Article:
Climate change, food supply and trade

“We know that in an international comparison Sweden is more vulnerable to these kinds of climate impacts than to direct climate impacts occurring within our borders.” Åsa Persson, SEI

In an increasingly unpredictable world, ensuring the resilience of populations and critical infrastructure to compound and cascading supply chain disruptions, and to ‘black swan’ events, will become increasingly vital yet ever more challenging.

This is one of the major statements in the new (June 2017) report from Chatham House: Chokepoints and Vulnerabilities in Global Food Trade. The authors Rob Bailey and Laura Wellesley from the Energy, Environment and Resources Department, conclude that consequences for food supply is underestimated by policymakers around the world, and that a new level of collaboration is needed:

“Policymakers must take action immediately to mitigate the risk of severe disruption at certain ports, maritime straits, and inland transport routes, which could have devastating knock-on effects for global food security.”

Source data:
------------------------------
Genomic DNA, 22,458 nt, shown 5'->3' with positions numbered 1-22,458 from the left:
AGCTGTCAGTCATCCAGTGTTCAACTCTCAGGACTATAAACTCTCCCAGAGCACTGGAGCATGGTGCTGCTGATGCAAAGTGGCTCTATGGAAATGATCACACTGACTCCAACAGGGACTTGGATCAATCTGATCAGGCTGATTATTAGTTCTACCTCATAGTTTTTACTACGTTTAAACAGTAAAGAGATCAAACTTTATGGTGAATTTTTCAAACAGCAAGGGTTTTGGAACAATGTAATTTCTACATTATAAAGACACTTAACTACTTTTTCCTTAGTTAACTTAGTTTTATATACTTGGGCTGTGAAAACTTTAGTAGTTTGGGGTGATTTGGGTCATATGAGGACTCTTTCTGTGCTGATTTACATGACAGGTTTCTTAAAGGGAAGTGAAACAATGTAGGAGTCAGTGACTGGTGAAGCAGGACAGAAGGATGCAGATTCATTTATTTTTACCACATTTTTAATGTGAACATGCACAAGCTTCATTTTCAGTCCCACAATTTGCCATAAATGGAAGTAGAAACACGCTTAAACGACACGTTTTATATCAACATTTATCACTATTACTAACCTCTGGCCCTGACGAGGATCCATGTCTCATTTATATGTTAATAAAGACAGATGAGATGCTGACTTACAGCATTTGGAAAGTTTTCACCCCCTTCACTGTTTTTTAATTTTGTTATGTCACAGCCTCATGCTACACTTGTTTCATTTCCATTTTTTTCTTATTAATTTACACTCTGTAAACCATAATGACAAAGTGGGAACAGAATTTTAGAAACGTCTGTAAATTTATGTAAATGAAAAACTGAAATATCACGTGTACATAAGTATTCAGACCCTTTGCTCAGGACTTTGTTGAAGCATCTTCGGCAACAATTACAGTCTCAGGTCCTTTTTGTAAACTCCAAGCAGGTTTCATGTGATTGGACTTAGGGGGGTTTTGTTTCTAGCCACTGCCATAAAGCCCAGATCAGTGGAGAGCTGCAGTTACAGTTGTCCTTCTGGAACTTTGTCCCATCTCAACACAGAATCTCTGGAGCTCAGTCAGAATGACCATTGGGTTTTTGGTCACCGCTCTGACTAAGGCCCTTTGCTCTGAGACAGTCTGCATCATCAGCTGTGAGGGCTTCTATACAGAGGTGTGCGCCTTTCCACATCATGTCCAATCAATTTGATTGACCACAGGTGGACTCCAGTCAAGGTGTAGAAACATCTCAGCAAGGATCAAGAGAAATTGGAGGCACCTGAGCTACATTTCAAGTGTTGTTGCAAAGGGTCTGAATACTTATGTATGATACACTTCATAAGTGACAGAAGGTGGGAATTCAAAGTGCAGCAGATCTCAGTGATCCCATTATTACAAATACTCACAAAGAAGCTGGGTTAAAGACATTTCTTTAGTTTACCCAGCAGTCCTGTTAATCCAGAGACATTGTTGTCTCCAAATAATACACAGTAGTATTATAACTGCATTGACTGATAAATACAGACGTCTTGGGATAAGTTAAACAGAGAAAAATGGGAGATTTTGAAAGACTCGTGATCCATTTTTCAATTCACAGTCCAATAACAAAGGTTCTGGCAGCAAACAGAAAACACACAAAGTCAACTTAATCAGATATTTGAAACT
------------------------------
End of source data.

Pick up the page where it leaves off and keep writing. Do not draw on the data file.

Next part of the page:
Read more about their findings here >

So, what do we need to consider from a Swedish perspective? Åsa Persson, senior researcher at SEI and leader of the Mistra Geopolitics work package on impact pathways and supply chains, says that this report puts the spotlight on a new kind of risk that strategic planners in both public and private sectors need to become much more aware of.

“In our research we will develop a risk profile for Sweden, likely with a focus on the food sector, and examine which of these chokepoints and supply chains are particularly significant for us. To do this, we will use powerful datasets and modelling tools developed by SEI, such as the groundbreaking Trase database and models for input-output trade analysis, but also work together with Swedish stakeholders and tap the intelligence in the broader community.”

Åsa Persson continues with something that we might not be aware of: “From our earlier work on indicators for these cascading and transnational climate impacts, we know that in an international comparison Sweden is more vulnerable to these kinds of climate impacts than to direct climate impacts occurring within our borders. So we expect to generate results of high relevance and interest. Importantly, though, we will in line with the programme’s overall objectives not just focus on risks but also new opportunities for Swedish trade.”



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